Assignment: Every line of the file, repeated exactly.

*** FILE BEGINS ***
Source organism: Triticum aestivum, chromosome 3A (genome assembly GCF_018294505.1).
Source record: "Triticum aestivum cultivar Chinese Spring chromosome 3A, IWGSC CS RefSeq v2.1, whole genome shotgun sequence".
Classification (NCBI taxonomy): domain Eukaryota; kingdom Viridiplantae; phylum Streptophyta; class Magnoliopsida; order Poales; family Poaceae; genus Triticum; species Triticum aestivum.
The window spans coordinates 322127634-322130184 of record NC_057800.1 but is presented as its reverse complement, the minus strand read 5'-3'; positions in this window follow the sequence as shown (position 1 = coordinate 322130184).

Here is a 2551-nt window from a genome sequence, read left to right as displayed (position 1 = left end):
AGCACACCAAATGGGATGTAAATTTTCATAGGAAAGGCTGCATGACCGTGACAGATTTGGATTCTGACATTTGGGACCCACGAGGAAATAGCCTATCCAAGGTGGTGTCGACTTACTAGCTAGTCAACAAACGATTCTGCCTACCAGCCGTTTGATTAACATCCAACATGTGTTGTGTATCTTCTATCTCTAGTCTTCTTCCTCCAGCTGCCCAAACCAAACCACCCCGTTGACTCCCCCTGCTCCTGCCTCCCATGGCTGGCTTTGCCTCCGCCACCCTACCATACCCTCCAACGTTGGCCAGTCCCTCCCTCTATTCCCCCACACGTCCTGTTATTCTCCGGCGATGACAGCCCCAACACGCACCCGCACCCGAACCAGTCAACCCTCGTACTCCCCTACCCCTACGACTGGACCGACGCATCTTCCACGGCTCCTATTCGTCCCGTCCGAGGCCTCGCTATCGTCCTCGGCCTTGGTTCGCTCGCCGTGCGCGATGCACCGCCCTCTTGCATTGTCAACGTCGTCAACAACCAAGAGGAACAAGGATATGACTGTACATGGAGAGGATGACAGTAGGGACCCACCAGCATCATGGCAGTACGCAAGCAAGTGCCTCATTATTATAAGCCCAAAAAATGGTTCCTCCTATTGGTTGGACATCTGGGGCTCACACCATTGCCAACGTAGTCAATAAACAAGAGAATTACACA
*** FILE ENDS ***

Source organism: Triticum aestivum, chromosome 3A (genome assembly GCF_018294505.1).
Source record: "Triticum aestivum cultivar Chinese Spring chromosome 3A, IWGSC CS RefSeq v2.1, whole genome shotgun sequence".
Classification (NCBI taxonomy): domain Eukaryota; kingdom Viridiplantae; phylum Streptophyta; class Magnoliopsida; order Poales; family Poaceae; genus Triticum; species Triticum aestivum.
The window spans coordinates 322127634-322130184 of record NC_057800.1 but is presented as its reverse complement, the minus strand read 5'-3'; positions in this window follow the sequence as shown (position 1 = coordinate 322130184).

Here is a 2551-nt window from a genome sequence, read left to right as displayed (position 1 = left end):
AGCACACCAAATGGGATGTAAATTTTCATAGGAAAGGCTGCATGACCGTGACAGATTTGGATTCTGACATTTGGGACCCACGAGGAAATAGCCTATCCAAGGTGGTGTCGACTTACTAGCTAGTCAACAAACGATTCTGCCTACCAGCCGTTTGATTAACATCCAACATGTGTTGTGTATCTTCTATCTCTAGTCTTCTTCCTCCAGCTGCCCAAACCAAACCACCCCGTTGACTCCCCCTGCTCCTGCCTCCCATGGCTGGCTTTGCCTCCGCCACCCTACCATACCCTCCAACGTTGGCCAGTCCCTCCCTCTATTCCCCCACACGTCCTGTTATTCTCCGGCGATGACAGCCCCAACACGCACCCGCACCCGAACCAGTCAACCCTCGTACTCCCCTACCCCTACGACTGGACCGACGCATCTTCCACGGCTCCTATTCGTCCCGTCCGAGGCCTCGCTATCGTCCTCGGCCTTGGTTCGCTCGCCGTGCGCGATGCACCGCCCTCTTGCATTGTCAACGTCGTCAACAACCAAGAGGAACAAGGATATGACTGTACATGGAGAGGATGACAGTAGGGACCCACCAGCATCATGGCAGTACGCAAGCAAGTGCCTCATTATTATAAGCCCAAAAAATGGTTCCTCCTATTGGTTGGACATCTGGGGCTCACACCATTGCCAACGTAGTCAATAAACAAGAGAATTACACA